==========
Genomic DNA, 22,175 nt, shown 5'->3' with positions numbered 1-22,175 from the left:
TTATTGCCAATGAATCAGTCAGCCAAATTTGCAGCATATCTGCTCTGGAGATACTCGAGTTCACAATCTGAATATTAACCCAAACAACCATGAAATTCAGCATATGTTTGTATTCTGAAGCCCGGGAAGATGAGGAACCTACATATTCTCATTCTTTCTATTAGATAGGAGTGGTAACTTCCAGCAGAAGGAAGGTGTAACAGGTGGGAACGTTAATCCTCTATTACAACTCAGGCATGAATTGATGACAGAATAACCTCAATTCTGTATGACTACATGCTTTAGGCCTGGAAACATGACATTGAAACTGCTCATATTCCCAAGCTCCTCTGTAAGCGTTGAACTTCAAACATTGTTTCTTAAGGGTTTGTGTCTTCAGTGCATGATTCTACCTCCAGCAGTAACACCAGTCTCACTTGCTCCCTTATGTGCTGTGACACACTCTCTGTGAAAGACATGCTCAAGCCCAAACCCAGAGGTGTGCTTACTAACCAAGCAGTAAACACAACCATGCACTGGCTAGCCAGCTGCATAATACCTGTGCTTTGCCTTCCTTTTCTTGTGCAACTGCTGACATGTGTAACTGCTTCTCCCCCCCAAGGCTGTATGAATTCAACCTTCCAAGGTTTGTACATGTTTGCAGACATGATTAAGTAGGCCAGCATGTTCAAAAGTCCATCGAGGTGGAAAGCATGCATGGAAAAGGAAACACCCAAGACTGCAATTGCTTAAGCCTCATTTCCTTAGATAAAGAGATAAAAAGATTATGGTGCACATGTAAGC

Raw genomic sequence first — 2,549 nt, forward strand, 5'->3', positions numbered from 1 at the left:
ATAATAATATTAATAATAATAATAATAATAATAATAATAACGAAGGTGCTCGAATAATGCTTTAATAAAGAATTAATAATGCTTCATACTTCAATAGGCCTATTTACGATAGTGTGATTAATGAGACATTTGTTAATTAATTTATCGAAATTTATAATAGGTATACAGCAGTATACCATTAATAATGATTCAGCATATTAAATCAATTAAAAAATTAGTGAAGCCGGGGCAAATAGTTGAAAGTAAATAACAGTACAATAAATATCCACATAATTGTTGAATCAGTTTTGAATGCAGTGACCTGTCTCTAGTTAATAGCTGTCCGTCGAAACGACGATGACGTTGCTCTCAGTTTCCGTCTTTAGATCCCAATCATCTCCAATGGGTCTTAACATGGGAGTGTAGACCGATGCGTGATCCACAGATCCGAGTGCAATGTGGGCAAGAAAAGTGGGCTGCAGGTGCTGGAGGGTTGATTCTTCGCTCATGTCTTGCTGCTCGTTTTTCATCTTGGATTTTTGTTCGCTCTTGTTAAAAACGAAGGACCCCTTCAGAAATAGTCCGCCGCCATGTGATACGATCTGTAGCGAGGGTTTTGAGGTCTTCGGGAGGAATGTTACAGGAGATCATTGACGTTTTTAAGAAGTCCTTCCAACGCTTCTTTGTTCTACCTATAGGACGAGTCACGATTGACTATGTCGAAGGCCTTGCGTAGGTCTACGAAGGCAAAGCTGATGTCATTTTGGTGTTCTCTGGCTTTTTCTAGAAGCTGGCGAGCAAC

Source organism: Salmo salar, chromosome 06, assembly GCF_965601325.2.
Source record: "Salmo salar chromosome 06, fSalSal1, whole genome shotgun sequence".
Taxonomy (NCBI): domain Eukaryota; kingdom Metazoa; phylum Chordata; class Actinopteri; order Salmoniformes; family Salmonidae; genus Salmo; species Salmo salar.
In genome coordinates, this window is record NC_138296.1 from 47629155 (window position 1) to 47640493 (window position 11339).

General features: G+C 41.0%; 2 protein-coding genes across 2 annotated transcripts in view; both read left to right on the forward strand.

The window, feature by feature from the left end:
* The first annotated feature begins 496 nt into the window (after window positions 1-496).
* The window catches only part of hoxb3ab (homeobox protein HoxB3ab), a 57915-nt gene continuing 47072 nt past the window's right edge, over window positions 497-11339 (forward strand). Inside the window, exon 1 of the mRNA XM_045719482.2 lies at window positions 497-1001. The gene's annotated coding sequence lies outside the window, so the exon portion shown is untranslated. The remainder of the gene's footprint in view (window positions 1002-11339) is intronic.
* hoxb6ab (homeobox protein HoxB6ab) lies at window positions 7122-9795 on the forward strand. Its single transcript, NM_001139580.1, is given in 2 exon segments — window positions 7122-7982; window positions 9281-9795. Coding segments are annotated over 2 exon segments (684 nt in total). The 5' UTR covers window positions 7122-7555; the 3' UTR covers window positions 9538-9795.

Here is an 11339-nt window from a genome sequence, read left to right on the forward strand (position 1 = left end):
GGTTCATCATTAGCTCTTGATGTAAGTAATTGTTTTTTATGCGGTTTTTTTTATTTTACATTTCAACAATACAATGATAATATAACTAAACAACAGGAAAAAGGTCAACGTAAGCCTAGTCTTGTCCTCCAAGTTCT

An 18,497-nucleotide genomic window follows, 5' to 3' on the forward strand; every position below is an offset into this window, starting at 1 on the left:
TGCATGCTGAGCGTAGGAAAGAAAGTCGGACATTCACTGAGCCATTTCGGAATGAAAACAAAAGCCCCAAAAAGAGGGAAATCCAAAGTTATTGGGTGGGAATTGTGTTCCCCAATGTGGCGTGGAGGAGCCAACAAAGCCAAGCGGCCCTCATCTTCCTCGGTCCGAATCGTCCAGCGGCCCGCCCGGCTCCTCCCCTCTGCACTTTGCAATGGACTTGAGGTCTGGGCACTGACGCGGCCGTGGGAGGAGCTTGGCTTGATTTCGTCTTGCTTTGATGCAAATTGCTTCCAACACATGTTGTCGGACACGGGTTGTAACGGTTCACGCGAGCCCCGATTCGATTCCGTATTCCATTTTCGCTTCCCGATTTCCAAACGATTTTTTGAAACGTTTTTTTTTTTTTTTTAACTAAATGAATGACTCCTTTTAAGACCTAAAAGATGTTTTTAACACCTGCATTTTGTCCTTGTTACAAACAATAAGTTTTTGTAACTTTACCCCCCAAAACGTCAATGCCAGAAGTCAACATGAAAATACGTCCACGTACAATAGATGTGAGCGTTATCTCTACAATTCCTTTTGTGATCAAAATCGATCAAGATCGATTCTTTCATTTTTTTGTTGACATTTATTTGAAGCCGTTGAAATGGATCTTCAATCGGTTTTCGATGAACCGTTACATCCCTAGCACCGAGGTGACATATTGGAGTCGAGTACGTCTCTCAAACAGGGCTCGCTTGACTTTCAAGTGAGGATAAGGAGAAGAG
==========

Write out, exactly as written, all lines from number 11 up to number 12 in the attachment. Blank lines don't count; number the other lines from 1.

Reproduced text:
* The first annotated feature begins 496 nt into the window (after window positions 1-496).
* The window catches only part of hoxb3ab (homeobox protein HoxB3ab), a 57915-nt gene continuing 47072 nt past the window's right edge, over window positions 497-11339 (forward strand). Inside the window, exon 1 of the mRNA XM_045719482.2 lies at window positions 497-1001. The gene's annotated coding sequence lies outside the window, so the exon portion shown is untranslated. The remainder of the gene's footprint in view (window positions 1002-11339) is intronic.